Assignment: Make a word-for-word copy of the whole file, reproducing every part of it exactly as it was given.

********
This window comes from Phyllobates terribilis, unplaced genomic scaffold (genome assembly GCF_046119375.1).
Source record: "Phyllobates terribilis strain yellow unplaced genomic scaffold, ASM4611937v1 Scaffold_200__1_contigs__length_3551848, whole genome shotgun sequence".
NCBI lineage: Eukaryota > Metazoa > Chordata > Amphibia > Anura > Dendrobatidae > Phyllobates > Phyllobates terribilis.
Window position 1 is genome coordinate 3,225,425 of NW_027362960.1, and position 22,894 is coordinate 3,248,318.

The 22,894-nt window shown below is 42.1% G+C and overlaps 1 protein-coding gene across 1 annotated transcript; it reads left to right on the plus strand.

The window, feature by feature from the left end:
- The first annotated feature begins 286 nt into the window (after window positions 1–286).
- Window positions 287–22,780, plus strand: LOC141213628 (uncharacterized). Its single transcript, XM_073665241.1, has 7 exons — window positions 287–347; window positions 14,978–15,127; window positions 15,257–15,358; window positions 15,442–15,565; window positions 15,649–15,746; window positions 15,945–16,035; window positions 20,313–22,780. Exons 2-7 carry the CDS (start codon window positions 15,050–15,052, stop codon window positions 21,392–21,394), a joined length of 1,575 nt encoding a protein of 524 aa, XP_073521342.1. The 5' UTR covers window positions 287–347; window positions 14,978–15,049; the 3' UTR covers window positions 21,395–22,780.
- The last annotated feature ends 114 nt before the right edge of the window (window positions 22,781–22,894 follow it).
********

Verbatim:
This window comes from Phyllobates terribilis, unplaced genomic scaffold (genome assembly GCF_046119375.1).
Source record: "Phyllobates terribilis strain yellow unplaced genomic scaffold, ASM4611937v1 Scaffold_200__1_contigs__length_3551848, whole genome shotgun sequence".
NCBI lineage: Eukaryota > Metazoa > Chordata > Amphibia > Anura > Dendrobatidae > Phyllobates > Phyllobates terribilis.
Window position 1 is genome coordinate 3,225,425 of NW_027362960.1, and position 22,894 is coordinate 3,248,318.

The 22,894-nt window shown below is 42.1% G+C and overlaps 1 protein-coding gene across 1 annotated transcript; it reads left to right on the plus strand.

The window, feature by feature from the left end:
- The first annotated feature begins 286 nt into the window (after window positions 1–286).
- Window positions 287–22,780, plus strand: LOC141213628 (uncharacterized). Its single transcript, XM_073665241.1, has 7 exons — window positions 287–347; window positions 14,978–15,127; window positions 15,257–15,358; window positions 15,442–15,565; window positions 15,649–15,746; window positions 15,945–16,035; window positions 20,313–22,780. Exons 2-7 carry the CDS (start codon window positions 15,050–15,052, stop codon window positions 21,392–21,394), a joined length of 1,575 nt encoding a protein of 524 aa, XP_073521342.1. The 5' UTR covers window positions 287–347; window positions 14,978–15,049; the 3' UTR covers window positions 21,395–22,780.
- The last annotated feature ends 114 nt before the right edge of the window (window positions 22,781–22,894 follow it).